“Peace is not merely a distant goal that we seek, but a means by which we arrive at that goal.” -Martin Luther King Jr.
Lately I’ve been begging and pleading with God for peace. Maybe you can relate. Whether it’s busy-ness, every day stress, additional stress, worry and anxiety, agitation, angst, anger, discouragement or depression, many of us would just like some peace of mind. Or maybe a mere five minutes of peace and quiet.
When I get stressed out, I return to Paul’s letter to the Philippians. Lately I’ve been begging & pleading with God to grant me peace. I ask Him for it as one of the fruit of His Spirit; “love, joy, peace, patience, kindness, goodness & self-control.” (Galatians 5:22-26). I’ve even asked Him to guard my heart and mind with His “peace which transcends all understanding (Philippians 4:7).
But today, as often happens, God helped me see that I’ve been getting things wrong.
I’ve been making the mistake of thinking I have to be ready for God. Thinking that I have to be good enough for Him. Imagining that there’s something I have to do different. As if there’s anything I could do to become good enough for Him.
Leave it to a crusty old Lutheran preacher to help me recognize that it’s not about me, it’s always about God.
See, the peace Paul’s talking about in his epistle to the Philippians isn’t the calm or lack of stress that so many of we Westerners think that life is all about. It’s a cessation of hostilities in our war with God.
“For if, while we were God’s enemies, we were reconciled to him through the death of his Son, how much more, having been reconciled, shall we be saved through his life!” Romans 5:10
“Once you were alienated from God and were enemies in your minds because of your evil behavior.” Colossians 1:21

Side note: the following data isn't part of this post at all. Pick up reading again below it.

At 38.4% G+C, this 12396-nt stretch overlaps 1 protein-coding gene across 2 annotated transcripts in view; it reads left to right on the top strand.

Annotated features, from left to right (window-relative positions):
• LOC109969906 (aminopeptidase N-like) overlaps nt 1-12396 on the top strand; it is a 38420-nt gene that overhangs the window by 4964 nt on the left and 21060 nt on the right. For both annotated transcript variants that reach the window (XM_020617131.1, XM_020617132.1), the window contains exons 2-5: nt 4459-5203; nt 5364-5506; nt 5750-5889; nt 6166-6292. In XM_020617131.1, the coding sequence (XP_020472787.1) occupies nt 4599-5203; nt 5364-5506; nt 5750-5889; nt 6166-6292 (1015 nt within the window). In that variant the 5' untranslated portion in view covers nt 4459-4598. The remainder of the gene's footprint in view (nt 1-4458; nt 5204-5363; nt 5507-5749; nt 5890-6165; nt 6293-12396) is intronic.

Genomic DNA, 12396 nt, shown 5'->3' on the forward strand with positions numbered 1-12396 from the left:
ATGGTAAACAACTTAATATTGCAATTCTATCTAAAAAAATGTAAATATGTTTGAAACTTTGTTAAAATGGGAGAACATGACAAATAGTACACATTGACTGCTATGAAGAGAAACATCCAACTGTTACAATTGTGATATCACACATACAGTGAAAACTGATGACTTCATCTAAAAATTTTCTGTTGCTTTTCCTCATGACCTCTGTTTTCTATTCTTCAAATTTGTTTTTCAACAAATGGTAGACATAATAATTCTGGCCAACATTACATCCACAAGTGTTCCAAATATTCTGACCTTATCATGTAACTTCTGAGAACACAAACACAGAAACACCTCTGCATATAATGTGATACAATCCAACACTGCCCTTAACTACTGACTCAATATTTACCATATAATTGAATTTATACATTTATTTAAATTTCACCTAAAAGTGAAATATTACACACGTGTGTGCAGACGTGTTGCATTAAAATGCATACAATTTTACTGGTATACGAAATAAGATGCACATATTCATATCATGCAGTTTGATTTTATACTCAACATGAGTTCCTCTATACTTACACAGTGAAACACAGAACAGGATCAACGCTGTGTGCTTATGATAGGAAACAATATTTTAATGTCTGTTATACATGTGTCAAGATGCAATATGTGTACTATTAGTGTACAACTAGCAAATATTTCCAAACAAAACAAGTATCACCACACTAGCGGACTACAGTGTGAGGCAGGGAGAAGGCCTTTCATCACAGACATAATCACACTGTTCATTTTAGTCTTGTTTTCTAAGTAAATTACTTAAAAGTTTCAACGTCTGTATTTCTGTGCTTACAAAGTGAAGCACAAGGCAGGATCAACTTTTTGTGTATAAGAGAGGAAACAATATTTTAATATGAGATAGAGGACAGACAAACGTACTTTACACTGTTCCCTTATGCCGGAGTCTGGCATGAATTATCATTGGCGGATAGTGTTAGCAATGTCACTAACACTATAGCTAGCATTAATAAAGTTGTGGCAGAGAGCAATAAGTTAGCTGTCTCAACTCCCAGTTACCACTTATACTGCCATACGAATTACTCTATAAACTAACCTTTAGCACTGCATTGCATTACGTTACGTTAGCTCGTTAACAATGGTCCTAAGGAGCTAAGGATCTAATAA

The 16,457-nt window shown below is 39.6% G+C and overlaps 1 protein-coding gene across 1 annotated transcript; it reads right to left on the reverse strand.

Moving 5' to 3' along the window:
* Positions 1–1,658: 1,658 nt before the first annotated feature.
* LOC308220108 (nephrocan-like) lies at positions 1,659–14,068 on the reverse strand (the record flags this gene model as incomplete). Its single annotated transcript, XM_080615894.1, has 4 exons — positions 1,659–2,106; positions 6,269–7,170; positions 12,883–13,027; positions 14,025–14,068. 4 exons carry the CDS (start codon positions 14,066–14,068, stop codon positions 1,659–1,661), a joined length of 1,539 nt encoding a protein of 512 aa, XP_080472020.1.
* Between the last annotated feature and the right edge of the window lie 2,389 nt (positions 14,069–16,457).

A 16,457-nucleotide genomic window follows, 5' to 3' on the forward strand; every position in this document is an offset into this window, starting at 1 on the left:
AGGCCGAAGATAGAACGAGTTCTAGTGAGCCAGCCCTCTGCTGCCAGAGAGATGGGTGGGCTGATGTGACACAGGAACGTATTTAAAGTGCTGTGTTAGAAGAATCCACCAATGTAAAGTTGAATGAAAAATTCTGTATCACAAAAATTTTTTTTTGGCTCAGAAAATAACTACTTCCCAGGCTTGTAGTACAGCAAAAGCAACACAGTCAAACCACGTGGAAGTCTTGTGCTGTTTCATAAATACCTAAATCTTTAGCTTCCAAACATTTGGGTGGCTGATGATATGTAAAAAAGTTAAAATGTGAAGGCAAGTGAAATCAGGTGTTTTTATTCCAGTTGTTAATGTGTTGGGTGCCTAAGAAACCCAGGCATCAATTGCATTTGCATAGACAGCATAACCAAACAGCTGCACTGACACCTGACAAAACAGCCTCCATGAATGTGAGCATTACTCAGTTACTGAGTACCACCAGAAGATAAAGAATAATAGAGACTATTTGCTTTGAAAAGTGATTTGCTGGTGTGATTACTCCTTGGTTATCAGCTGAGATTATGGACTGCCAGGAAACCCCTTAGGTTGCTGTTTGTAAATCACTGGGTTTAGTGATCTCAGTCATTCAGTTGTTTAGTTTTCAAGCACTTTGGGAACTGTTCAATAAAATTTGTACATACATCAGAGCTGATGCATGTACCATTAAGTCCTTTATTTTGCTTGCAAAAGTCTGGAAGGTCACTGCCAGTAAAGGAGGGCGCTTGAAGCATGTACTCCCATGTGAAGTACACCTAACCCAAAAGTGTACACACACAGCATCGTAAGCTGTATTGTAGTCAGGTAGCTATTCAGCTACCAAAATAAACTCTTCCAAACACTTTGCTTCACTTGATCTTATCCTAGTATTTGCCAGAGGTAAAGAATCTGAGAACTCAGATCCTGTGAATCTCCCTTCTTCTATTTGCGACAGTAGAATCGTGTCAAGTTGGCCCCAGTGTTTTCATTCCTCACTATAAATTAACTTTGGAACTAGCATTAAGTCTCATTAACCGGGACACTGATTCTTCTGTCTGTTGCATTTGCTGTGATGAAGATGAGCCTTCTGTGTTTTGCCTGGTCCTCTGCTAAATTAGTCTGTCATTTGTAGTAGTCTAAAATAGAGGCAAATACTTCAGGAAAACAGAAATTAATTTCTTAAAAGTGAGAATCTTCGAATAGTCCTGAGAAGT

I can be at peace with God, instead of waging war with Him, because of what His Son Jesus did for me on the cross. Like Doctor King’s quote at the top of this post, peace is not an ends to be attained or acquired by us and for us. How shallow and selfish would that be?
Peace is a means by which we reach other ends. Peace is not a destination, it is the starting point. Maybe that’s why when he’s describing the armor of God in Ephesians 6, Paul talks about having our “feet fitted with the readiness that comes from the gospel of peace (v.15).”
Because Jesus already won the peace, we can approach God’s throne with boldness (Hebrews 4:16 & Ephesians 3:12). We can have a confidence which only comes from Him.
With that in mind, we should want to PRACTICE peace. As Paul directs in Philippians 4:5, “Let your gentleness (peace) be evident to all.”
“If it is possible, as far as it depends on you, live at peace with everyone.” Romans 12:18
“Make every effort to live in peace with everyone….” Hebrews 12:14a
It may sound more Buddhist than Christian to talk about how we should “practice peace” and to live from a place of peace. Our more temporal, materialistic, Western worldview still thinks that peace is something we want for us, not somewhere we operate from when interacting with others.
“May the God of hope fill you with all joy and peace as you trust in him, so that you may overflow with hope by the power of the Holy Spirit.” Romans 15:13
If you’d like to explore Philippians more, visit my old blog: